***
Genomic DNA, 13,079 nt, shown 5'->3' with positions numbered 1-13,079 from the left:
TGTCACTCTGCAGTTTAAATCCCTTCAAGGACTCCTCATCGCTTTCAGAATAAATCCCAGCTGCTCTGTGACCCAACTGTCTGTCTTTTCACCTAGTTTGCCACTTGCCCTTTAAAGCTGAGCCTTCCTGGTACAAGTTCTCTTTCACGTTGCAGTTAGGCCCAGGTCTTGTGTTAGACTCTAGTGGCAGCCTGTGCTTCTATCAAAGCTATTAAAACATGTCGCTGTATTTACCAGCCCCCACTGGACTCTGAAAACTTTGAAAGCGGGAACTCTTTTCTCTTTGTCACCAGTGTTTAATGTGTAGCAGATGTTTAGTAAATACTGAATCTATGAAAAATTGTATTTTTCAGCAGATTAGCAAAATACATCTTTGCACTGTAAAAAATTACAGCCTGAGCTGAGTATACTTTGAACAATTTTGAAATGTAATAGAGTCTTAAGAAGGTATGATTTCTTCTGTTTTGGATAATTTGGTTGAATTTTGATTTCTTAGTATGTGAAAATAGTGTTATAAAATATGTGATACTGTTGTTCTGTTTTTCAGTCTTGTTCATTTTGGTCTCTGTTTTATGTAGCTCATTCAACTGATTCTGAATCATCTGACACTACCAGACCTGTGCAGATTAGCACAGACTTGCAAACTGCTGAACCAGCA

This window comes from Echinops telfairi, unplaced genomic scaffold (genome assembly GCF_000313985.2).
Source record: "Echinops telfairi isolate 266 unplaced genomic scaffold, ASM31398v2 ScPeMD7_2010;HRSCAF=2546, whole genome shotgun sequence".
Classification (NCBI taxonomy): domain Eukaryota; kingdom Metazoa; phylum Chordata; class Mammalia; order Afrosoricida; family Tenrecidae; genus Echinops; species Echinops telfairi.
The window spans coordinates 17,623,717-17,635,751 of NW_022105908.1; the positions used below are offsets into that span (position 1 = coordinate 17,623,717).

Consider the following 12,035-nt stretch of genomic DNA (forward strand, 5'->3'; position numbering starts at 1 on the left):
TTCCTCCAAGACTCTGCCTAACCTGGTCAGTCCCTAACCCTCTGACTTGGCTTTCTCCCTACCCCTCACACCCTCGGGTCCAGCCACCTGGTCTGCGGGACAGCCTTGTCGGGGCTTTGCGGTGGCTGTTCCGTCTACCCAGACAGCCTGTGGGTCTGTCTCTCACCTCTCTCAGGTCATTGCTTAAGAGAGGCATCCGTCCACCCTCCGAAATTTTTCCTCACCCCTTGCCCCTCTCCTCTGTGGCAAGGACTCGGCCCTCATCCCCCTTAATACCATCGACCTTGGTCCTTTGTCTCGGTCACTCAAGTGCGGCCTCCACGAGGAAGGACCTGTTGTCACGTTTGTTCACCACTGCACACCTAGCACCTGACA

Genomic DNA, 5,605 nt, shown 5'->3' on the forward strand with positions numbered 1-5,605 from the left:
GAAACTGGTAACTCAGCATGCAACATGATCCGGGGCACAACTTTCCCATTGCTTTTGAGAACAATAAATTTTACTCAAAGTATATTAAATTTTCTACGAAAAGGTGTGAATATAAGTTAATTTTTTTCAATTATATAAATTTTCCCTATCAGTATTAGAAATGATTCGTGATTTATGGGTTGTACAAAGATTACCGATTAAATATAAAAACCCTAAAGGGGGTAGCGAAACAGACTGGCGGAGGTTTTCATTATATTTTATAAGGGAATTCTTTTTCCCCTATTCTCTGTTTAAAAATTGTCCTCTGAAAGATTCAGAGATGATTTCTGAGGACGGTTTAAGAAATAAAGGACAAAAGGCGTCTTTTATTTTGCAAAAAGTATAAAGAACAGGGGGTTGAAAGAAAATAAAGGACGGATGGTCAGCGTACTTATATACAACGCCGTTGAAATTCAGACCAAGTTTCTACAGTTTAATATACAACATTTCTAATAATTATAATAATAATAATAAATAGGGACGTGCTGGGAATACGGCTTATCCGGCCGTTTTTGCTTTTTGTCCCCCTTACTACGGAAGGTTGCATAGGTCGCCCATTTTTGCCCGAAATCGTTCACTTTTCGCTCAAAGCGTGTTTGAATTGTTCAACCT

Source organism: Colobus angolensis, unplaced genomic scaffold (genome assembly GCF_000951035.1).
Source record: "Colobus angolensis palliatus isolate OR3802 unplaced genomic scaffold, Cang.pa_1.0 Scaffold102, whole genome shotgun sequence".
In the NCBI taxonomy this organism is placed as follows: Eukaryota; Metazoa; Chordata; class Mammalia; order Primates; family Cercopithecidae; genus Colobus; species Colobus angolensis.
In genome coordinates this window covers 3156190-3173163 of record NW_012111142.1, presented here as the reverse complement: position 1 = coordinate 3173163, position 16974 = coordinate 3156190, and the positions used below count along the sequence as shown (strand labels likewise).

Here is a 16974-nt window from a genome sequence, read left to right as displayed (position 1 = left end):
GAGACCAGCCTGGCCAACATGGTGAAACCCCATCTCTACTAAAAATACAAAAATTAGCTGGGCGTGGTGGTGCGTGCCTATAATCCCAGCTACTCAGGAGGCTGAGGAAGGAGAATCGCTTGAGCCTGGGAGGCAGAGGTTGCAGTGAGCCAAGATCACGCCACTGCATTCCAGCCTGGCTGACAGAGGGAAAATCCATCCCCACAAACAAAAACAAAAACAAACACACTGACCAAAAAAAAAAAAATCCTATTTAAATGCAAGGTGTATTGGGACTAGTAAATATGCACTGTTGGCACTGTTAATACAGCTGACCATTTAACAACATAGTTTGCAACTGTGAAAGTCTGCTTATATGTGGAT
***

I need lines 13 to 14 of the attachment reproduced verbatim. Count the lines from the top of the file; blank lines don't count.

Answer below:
In the NCBI taxonomy this organism is placed as follows: Eukaryota; Metazoa; Chordata; class Mammalia; order Primates; family Cercopithecidae; genus Colobus; species Colobus angolensis.
In genome coordinates this window covers 3156190-3173163 of record NW_012111142.1, presented here as the reverse complement: position 1 = coordinate 3173163, position 16974 = coordinate 3156190, and the positions used below count along the sequence as shown (strand labels likewise).